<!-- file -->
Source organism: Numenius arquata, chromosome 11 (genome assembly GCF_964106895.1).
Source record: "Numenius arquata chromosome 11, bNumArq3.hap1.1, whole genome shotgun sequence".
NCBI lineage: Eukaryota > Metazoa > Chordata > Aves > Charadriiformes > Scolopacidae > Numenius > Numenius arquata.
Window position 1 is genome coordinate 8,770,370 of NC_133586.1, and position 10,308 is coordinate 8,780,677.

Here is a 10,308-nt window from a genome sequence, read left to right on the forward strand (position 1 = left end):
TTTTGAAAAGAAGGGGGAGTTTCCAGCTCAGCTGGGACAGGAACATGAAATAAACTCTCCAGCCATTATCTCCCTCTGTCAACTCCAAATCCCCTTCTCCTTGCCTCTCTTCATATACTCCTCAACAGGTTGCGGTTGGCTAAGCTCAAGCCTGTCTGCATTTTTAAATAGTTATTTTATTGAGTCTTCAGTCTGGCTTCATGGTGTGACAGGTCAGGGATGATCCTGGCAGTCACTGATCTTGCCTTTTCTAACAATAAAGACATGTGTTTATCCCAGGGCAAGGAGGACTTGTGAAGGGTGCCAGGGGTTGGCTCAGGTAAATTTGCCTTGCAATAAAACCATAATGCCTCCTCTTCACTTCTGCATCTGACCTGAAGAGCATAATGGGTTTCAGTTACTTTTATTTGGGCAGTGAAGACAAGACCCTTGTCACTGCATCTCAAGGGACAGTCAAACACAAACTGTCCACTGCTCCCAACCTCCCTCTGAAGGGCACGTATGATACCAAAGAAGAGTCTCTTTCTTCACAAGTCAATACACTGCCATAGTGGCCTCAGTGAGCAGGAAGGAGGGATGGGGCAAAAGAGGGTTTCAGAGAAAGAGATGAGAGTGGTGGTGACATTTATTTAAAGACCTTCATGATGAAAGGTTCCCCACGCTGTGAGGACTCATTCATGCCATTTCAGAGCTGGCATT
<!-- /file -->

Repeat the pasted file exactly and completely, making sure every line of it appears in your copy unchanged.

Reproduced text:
Source organism: Numenius arquata, chromosome 11 (genome assembly GCF_964106895.1).
Source record: "Numenius arquata chromosome 11, bNumArq3.hap1.1, whole genome shotgun sequence".
NCBI lineage: Eukaryota > Metazoa > Chordata > Aves > Charadriiformes > Scolopacidae > Numenius > Numenius arquata.
Window position 1 is genome coordinate 8,770,370 of NC_133586.1, and position 10,308 is coordinate 8,780,677.

Here is a 10,308-nt window from a genome sequence, read left to right on the forward strand (position 1 = left end):
TTTTGAAAAGAAGGGGGAGTTTCCAGCTCAGCTGGGACAGGAACATGAAATAAACTCTCCAGCCATTATCTCCCTCTGTCAACTCCAAATCCCCTTCTCCTTGCCTCTCTTCATATACTCCTCAACAGGTTGCGGTTGGCTAAGCTCAAGCCTGTCTGCATTTTTAAATAGTTATTTTATTGAGTCTTCAGTCTGGCTTCATGGTGTGACAGGTCAGGGATGATCCTGGCAGTCACTGATCTTGCCTTTTCTAACAATAAAGACATGTGTTTATCCCAGGGCAAGGAGGACTTGTGAAGGGTGCCAGGGGTTGGCTCAGGTAAATTTGCCTTGCAATAAAACCATAATGCCTCCTCTTCACTTCTGCATCTGACCTGAAGAGCATAATGGGTTTCAGTTACTTTTATTTGGGCAGTGAAGACAAGACCCTTGTCACTGCATCTCAAGGGACAGTCAAACACAAACTGTCCACTGCTCCCAACCTCCCTCTGAAGGGCACGTATGATACCAAAGAAGAGTCTCTTTCTTCACAAGTCAATACACTGCCATAGTGGCCTCAGTGAGCAGGAAGGAGGGATGGGGCAAAAGAGGGTTTCAGAGAAAGAGATGAGAGTGGTGGTGACATTTATTTAAAGACCTTCATGATGAAAGGTTCCCCACGCTGTGAGGACTCATTCATGCCATTTCAGAGCTGGCATT